Could Squirmy Livestock Dent Africa's Protein Deficit?
February 26, 2015
MADISON - As a cheap and easy source of protein for humans, it might be hard to beat the mighty mealworm.
"Mealworms are so easy to farm. You can do it in a plastic bucket," says Valerie Stull, a University of Wisconsin-Madison Nelson Institute for Environmental Studies graduate student who does just that in her home kitchen to provide an extra dash of protein to cookies, banana bread or a stir-fry.
But Stull and her collaborator - fellow UW graduate student Rachel Bergmans, who likes her mealworms powdered as a protein supplement for smoothies - are just practicing what they are beginning to preach: insects, and mealworms in particular, are an overlooked, healthful, economically viable and sustainable source of nutrition for people.
"We want everyone to see the benefits of insect consumption, not just from a nutritional standpoint, but a climate standpoint," says Bergmans, who is pursuing her doctorate in the Department of Population Health Sciences in the UW-Madison School of Medicine and Public Health. "Farming insects can be a side stream for existing agricultural activities."
Stull and Bergmans are working to introduce highly productive kits for farming mealworms to regions such as sub-Saharan Africa where eating insects is already culturally palatable. With the help of $25,000 in prize money from the Howard G. Buffett Foundation's annual Agricultural Innovation Prize, Bergmans and Stull have begun to establish a presence in Zambia, where they plan to distribute their kits along with microfinancing opportunities for insect farming to rural women's cooperatives. The pair's project was also selected this week as the winner of UW-Madison's Climate Quest competition, which will support a pilot project beginning this fall.
"What we're trying to do is introduce the farming of insects through these kits and culturally appropriate training," Bergmans explains. "We want to see if farming mealworms can be done at the local level in Zambia in a sustainable way. Our interest is in partnering with these communities."
Stull and Bergmans are working with the Oakland, California-based company Tiny Farms to develop their kit and optimize microlivestock habitat, rearing and feed formulation. Although still in development, a kit might include a rearing enclosure, a solar dryer, and a rocket stove to facilitate quick-turnaround processing.
The ultimate design of the kit, says Stull, will ideally use local materials and resources. Corn stover, the often unutilized stalks and leaves of maize, is an abundant resource in Zambia that could be turned to mealworm food. Stull is conducting a feeding study in UW-Madison's Department of Entomology to better assess that possibility. The two graduate students are also investigating production optimization and have formed a company, MIGHTi or Mission to Improve Global Health Through Insects.
"We see potential down the road for the insect farming to become an extra source of income for families," Bergmans says, noting that farmed insects can not only be a source of protein for human diets, they can also feed livestock such as goats, chickens and farm-raised fish.
On their forays to Zambia, Stull and Bergmans have begun to conduct informal market research to better assess their chances of success: "We get really interesting and mixed reactions," says Stull. "People have legitimate questions: Is there a market? What does it taste like? Will the mealworms eat my crops?"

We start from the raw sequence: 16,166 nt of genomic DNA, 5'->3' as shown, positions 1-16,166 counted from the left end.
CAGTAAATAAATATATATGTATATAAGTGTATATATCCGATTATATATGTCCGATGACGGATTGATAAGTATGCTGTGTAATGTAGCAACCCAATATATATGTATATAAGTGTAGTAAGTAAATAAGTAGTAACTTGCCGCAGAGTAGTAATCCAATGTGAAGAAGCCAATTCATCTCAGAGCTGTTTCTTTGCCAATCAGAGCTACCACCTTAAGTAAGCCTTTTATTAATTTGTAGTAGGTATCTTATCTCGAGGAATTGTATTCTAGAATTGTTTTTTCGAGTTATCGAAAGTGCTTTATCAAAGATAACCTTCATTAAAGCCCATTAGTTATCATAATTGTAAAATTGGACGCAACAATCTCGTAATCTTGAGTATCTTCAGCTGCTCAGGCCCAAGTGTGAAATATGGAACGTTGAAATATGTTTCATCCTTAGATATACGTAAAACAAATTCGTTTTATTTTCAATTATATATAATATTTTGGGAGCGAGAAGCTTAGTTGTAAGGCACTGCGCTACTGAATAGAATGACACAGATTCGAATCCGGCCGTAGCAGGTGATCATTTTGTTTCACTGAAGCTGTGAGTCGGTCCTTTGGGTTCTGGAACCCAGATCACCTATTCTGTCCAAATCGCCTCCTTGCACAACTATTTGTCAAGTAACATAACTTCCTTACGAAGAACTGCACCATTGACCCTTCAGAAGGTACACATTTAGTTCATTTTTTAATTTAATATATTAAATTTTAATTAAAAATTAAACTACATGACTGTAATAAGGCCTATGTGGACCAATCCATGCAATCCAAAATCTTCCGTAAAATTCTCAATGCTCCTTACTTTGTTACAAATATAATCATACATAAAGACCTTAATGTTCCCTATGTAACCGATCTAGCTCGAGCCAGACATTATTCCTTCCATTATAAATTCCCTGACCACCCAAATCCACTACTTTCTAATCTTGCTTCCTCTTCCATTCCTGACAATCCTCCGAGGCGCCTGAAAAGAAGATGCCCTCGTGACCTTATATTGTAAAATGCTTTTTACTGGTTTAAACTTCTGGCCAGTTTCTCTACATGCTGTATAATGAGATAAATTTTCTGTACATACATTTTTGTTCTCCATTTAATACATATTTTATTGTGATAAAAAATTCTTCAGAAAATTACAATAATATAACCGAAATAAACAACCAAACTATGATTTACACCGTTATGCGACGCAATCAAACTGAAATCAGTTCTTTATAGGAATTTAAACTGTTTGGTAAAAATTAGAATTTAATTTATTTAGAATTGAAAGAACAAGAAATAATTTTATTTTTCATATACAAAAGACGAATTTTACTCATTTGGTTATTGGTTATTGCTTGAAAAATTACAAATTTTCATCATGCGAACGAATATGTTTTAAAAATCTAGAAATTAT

Taste tests may be the next phase of market research, say Stull and Bergmans. They are, in fact, planning a spring tasting event on the UW-Madison campus to highlight the benefits of entomophagy (eating insects) and raise funds for scholarships in the Department of Entomology.
You won't find mealworms at your local grocery - try a pet supply store.
550 ml (2 1/3 cups) all-purpose flour
5 ml (1 tsp.) baking soda
5 ml (1 tsp.) salt
250 ml (1 cup) softened butter
175 ml (3/4 cup) white sugar
125 ml (1/2 cup) crumbled dried mealworms
175 ml (3/4 cup) firmly packed brown sugar
5 ml (1 tsp.) vanilla
360 grams (1 1/2 cups) chocolate chips
Place the cleaned and prepared insects on a cookie sheet and dry in the oven for 1 -2 hours at 100 C (200 F). Preheat oven to 190 C (375 F). In a bowl, mix the flour, baking soda and salt. In another bowl, cream butter, white sugar, brown sugar, and vanilla. Stir in eggs. Gradually add the flour mixture. Stir in chocolate chips and mealworms. Drop by teaspoonfuls onto a cookie sheet, and bake 8- 10 minutes.
85 ml (1/3 cup) mealworm larvae, slightly thawed
2 garlic cloves, finely chopped
5 ml (1 tsp.) tomato paste
15 ml (1 tbsp.) olive oil
5 ml (1 tsp.) lemon juice
5 ml (1 tsp.) red wine vinegar
Plus: red wine vinegar, freshly ground pepper, loaf of French bread (baguette), finely chopped fresh parsley
With a mortar and pestle or in a blender, mash the mealworms, garlic and tomato paste into a puree. Stirring constantly (or with the blender running), add the oil, a few drops at a time. Add the lemon juice, wine vinegar and pepper. Cut the baguette into 1.5 cm slices. Under the broiler, toast one side of the bread slices, and spread the untoasted side with the mixture. Place the canapes on a baking sheet and bake at 200 C (400 F) for 10 minutes. Sprinkle with parsley.
Mealworm Banana Bread
1/2 cup shortening
3/4 cup sugar
2 bananas, mashed
2 cups flour
1 teaspoon soda
1 teaspoon salt
1/2 cup chopped nuts
1/4 cup dry-roasted mealworms
Mix together all ingredients. Bake in greased loaf pan at 350 F for about one hour.